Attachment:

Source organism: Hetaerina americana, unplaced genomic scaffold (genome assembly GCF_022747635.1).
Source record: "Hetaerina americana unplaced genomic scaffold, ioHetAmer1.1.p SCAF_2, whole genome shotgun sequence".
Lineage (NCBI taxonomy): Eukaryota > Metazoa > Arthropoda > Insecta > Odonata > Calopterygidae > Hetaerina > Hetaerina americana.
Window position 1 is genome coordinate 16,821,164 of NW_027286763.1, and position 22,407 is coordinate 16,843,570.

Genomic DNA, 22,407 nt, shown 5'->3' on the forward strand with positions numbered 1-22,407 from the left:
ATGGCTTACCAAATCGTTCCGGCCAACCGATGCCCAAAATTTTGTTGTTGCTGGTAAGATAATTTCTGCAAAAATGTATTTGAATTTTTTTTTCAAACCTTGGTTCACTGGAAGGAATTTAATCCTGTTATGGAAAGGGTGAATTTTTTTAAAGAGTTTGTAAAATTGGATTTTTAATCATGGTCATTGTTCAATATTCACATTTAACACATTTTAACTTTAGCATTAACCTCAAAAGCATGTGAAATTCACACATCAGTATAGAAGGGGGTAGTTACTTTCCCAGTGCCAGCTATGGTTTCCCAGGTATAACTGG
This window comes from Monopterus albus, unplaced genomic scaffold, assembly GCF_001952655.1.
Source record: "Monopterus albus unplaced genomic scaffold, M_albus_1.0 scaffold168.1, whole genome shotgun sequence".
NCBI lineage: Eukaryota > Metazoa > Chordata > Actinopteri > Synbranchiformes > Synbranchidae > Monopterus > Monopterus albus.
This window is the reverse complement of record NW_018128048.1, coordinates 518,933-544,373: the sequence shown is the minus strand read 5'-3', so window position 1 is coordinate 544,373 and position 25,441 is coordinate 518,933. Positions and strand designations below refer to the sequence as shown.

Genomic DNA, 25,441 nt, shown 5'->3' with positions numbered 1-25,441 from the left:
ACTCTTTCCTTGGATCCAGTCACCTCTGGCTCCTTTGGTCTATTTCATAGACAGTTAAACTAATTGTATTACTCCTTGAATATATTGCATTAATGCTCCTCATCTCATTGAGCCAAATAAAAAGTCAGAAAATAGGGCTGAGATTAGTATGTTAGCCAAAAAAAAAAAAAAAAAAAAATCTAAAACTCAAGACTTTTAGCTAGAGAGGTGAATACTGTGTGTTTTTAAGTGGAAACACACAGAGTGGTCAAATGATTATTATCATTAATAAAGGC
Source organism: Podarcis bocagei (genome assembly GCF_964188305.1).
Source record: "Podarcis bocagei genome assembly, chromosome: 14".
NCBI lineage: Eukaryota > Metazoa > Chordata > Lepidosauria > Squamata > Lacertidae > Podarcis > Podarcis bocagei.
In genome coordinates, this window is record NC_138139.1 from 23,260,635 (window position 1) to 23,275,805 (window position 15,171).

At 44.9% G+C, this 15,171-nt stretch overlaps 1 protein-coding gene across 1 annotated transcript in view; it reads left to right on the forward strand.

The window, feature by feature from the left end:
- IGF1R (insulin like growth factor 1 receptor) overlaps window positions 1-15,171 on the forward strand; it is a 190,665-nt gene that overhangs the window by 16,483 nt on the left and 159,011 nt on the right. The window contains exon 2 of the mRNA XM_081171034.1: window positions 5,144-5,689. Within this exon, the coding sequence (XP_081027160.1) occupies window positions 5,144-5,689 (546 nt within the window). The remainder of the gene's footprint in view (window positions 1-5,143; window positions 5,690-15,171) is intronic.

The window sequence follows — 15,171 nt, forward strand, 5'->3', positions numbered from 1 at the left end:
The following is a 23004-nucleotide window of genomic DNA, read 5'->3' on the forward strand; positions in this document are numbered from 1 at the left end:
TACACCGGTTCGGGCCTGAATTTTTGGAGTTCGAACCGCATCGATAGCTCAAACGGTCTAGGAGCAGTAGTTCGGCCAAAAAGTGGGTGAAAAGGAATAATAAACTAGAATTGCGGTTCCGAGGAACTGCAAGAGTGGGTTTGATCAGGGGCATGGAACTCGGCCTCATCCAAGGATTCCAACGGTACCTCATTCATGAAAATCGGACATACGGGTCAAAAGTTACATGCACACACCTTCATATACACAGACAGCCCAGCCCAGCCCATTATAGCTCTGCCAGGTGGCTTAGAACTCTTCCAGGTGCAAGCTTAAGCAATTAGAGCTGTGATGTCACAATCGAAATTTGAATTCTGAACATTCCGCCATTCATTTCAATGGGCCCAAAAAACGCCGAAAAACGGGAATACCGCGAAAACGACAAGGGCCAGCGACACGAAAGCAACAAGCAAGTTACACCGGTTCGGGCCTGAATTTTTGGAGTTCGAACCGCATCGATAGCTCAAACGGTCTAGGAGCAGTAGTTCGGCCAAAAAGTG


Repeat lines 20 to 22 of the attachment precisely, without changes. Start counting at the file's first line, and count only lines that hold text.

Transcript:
The window sequence follows — 15,171 nt, forward strand, 5'->3', positions numbered from 1 at the left end:
The following is a 23004-nucleotide window of genomic DNA, read 5'->3' on the forward strand; positions in this document are numbered from 1 at the left end:
TACACCGGTTCGGGCCTGAATTTTTGGAGTTCGAACCGCATCGATAGCTCAAACGGTCTAGGAGCAGTAGTTCGGCCAAAAAGTGGGTGAAAAGGAATAATAAACTAGAATTGCGGTTCCGAGGAACTGCAAGAGTGGGTTTGATCAGGGGCATGGAACTCGGCCTCATCCAAGGATTCCAACGGTACCTCATTCATGAAAATCGGACATACGGGTCAAAAGTTACATGCACACACCTTCATATACACAGACAGCCCAGCCCAGCCCATTATAGCTCTGCCAGGTGGCTTAGAACTCTTCCAGGTGCAAGCTTAAGCAATTAGAGCTGTGATGTCACAATCGAAATTTGAATTCTGAACATTCCGCCATTCATTTCAATGGGCCCAAAAAACGCCGAAAAACGGGAATACCGCGAAAACGACAAGGGCCAGCGACACGAAAGCAACAAGCAAGTTACACCGGTTCGGGCCTGAATTTTTGGAGTTCGAACCGCATCGATAGCTCAAACGGTCTAGGAGCAGTAGTTCGGCCAAAAAGTG